Will fingertip helps the robots sense the texture of substances as a human fingertip does? Robots are programmed to lift objects and even perform surgeries but they can never lift or pick an object that they have never touched before. Well, engineers have now come up with a finger tip that helps the robots sense the texture as that of human finger tips.
The researchers at the University of Bristol began designing an artificial fingertip in 2009. Their first fingertip was about the size of a soda can. By 2018, they switched to 3D printing, which made it possible to make the tip and all its components about the size of an adult’s big toe. More recently, the scientists incorporated neural networks into the fingertip, which they call Tac Tip. The neural networks help a robot quickly process what it’s sensing and react accordingly-seemingly just like a real finger.
With respect to human fingertips, a layer of nerve endings deforms when skin contacts an object and tells the brain what’s happening. These nerves send “fast” signals to help us avoid dropping something and “slow” signals to convey an object’s shape.
TacTip’s equivalent signals come from an array of pin like projections underneath a rubbery surface layer that move when the surface is touched. Beneath that array is, among other things, a camera that detects when and how the pins move. The amount of bending of the pins provides the slow signal and the speed of bending provides the fast signal. The neural network translates those signals into the fingertip’s actions, making it grip more tightly for example, or adjust the angle of the fingertip.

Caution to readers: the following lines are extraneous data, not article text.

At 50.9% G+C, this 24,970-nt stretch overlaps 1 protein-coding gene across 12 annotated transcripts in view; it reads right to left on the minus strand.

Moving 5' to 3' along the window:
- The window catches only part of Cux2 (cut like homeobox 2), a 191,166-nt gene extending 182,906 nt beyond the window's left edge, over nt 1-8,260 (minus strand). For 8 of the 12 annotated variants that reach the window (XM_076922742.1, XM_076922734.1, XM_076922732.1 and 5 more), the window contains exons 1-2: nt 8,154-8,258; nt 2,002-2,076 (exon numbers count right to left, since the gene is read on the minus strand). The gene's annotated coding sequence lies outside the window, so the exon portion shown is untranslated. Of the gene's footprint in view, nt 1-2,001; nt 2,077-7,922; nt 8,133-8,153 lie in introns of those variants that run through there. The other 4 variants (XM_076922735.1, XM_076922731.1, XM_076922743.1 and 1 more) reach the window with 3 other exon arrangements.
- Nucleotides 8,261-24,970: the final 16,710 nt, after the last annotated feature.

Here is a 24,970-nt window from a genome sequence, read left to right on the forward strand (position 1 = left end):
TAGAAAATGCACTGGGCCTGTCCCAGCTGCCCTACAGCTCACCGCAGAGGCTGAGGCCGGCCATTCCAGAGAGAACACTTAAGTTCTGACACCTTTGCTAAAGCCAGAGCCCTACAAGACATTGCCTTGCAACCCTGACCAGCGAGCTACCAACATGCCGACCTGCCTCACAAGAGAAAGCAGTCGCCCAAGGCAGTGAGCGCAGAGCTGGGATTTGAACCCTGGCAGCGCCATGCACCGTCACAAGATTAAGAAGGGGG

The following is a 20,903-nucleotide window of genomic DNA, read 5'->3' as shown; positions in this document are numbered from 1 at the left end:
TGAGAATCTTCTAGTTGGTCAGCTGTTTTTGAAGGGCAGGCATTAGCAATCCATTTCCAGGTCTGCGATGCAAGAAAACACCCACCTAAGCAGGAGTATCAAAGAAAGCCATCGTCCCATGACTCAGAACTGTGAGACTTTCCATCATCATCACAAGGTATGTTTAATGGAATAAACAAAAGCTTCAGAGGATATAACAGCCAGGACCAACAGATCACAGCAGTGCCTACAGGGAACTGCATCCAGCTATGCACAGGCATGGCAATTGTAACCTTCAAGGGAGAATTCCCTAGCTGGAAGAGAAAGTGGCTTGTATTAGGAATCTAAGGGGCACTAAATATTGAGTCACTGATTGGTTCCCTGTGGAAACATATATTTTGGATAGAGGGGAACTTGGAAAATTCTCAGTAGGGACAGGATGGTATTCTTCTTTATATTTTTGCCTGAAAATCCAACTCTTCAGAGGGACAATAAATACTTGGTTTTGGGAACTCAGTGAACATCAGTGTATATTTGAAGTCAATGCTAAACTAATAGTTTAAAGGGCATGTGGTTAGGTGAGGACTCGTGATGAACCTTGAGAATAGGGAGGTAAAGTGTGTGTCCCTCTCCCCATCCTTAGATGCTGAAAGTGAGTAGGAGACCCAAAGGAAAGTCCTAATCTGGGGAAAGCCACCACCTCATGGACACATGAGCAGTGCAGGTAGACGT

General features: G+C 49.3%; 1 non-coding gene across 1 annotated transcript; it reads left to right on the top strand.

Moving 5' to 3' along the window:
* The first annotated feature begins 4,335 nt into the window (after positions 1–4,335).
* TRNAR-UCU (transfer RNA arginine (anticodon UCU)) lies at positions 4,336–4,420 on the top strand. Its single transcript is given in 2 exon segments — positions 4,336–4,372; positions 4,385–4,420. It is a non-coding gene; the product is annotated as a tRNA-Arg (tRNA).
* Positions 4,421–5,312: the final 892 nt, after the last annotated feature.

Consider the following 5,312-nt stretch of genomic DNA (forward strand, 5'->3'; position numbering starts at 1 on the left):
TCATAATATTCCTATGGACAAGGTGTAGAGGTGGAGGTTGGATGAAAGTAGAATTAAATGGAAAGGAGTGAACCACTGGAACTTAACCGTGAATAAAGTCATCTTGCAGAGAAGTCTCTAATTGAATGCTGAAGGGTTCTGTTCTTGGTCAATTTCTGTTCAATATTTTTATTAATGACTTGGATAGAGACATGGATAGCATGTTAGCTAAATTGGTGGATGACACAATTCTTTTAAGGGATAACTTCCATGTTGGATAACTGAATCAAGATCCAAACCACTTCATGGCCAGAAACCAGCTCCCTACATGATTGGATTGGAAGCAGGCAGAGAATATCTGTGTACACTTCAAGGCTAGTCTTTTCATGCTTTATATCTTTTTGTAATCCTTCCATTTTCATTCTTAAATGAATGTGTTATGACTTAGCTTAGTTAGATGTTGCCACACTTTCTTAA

In the new work, University of Bristol engineer Nathan Lepora and colleagues put the artificial tip through its paces, testing it the same way researchers assess a person’s sense of touch. They measured the output from the camera as the fingertip touched corduroy like materials that had gaps and ridges of different heights and densities. The researchers found the artificial fingertip matched the neuronal signalling pattern of human beings.
Though the artificial fingertip was not quite sensitive Lepora thinks that resolution will improve once a thinner outer surface is developed.
In a second project, Lepora’s team added more pins and a microphone to TacTip. The microphone mimics another set of nerve endings deep within our skin that sense vibrations felt as we run our fingers across a surface. These nerve endings enhance the ability to feel how rough a surface is.
However, the researchers maintain that fingertips like Tac Tip could enable robots and prostheses to handle objects of all shapes and sizes.
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